The only thing that can save Nigeria is self-employment. But how do you go for self-employment when there is no electric or solar light to operate whatever equipment you have? When the roads are in bad shape! When there is no portable water! Nigerian youths are able-bodied, energetic and creative. But how can they utilize their potentials when the environment is not conducive? So the only solution is GOOD GOVERNANCE, not opulence as being exhibited by our bourgeoise. Unless this trend is curbed, there wouldn't be an alternative to a REVOLUTION - which will surely come in the nearest future.

Submitted by Lawal Gada on
This statistic is very alarming to any sensible person not only a Nigerian but any national. What then need to be done? State of Emergency on Education, unemployment and secuty. I hope that the proposed 9 new federal universities should be a reality not just a political promise.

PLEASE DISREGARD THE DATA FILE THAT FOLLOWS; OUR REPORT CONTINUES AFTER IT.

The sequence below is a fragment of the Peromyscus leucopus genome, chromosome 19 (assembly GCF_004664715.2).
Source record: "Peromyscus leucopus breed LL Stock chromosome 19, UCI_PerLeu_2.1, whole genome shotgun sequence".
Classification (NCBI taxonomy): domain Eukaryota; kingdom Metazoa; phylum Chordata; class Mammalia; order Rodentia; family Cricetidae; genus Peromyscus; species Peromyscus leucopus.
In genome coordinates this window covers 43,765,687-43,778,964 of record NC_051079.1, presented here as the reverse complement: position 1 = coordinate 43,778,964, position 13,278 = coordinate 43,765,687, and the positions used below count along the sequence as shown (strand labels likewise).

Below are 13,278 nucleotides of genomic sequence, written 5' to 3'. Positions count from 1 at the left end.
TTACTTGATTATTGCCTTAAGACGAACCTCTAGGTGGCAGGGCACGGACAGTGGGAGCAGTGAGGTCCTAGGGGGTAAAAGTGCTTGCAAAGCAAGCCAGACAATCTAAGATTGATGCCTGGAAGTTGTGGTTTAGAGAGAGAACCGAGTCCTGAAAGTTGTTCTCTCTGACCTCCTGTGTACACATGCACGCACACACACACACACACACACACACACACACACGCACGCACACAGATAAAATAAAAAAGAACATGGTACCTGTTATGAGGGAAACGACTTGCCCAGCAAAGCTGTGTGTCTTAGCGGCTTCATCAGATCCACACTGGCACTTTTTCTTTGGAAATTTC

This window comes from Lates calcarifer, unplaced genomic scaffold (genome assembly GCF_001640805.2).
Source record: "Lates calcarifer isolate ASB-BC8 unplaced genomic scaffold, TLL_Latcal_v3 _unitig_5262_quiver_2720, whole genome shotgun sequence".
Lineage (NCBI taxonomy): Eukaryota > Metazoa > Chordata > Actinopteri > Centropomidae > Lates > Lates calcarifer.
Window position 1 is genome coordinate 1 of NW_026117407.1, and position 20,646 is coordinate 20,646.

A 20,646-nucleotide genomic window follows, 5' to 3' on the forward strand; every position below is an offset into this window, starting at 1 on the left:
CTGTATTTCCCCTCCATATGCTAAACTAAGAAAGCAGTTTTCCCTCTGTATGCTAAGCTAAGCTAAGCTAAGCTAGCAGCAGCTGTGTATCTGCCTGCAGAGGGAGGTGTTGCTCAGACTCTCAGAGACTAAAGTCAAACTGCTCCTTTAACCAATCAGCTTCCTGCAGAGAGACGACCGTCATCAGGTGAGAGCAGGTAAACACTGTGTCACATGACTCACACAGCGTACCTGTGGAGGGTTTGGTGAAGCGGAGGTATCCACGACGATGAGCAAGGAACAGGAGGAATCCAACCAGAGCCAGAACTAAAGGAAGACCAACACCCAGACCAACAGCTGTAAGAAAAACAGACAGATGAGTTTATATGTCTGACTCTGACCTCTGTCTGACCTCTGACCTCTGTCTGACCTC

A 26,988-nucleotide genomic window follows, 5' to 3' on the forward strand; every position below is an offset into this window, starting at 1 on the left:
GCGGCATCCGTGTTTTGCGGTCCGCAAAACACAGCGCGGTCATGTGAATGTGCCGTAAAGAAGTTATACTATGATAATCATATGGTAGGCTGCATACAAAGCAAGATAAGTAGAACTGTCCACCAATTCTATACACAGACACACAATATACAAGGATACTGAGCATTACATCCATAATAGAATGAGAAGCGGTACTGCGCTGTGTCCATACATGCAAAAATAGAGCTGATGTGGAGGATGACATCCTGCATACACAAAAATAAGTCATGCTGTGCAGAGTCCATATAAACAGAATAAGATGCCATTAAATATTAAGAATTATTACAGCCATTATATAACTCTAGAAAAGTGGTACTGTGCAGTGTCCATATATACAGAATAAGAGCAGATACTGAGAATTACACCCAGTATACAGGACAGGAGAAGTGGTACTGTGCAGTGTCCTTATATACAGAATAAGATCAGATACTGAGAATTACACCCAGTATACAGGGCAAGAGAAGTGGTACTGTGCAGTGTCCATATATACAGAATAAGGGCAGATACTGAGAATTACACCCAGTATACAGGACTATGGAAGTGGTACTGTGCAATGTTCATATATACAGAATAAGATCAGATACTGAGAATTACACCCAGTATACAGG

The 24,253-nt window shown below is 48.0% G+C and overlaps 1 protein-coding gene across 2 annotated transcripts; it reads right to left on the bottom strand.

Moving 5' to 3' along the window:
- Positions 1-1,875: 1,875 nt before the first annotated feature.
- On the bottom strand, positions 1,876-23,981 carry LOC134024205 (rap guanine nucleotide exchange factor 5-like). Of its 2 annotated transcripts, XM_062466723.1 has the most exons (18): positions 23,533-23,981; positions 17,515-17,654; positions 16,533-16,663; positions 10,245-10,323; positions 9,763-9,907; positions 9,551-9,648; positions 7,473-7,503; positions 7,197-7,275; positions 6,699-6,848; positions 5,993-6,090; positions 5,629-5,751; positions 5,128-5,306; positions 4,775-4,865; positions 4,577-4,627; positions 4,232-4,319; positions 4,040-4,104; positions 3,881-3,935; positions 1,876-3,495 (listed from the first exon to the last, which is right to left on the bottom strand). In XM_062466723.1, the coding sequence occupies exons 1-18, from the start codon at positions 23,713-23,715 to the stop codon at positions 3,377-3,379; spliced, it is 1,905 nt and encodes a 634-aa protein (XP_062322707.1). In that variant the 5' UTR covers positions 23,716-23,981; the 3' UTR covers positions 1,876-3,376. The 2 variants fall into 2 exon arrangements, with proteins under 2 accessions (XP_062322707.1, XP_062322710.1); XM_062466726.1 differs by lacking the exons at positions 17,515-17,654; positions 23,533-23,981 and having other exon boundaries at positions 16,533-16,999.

ONNO, you have given us a very startling revelation, but the solution id far fetched. Systemic evaluation of progress development is vital to sustainability and redirection on any development issues. As a local development Practitioner in Nigeria, bringing what works in other developed countries or bringing international evaluator to assist in the area of development in Africa countries has been a mirrage except that the World bank and other developmental organizations are not realy sincere in the bringing of AIDSto developing nations. We have identified lapses in the education sector which has been for a long time and nothing critical (sustainable) has been done by the policy makers and the development organization. If what ONNO has said is realy good to go by, then it is important that every policy analyst and planning officers in this country Nigeria must go through a re-orientation to know how to get the future Nigerian job to avert this in coming crises which will affect our un born generation. One important issue which struck my mind is on the Sustainable SME operation in Nigeria, as most business owner die and leave their wealth of experience and many employee jobless after their demise. On the role of development practitioners, more should be trained to have systemic approache to project development in African countries which is sustainable and long lasting My advise to NIGERIAN Micheal ALE President Association of Project Development Practitioners APRODEP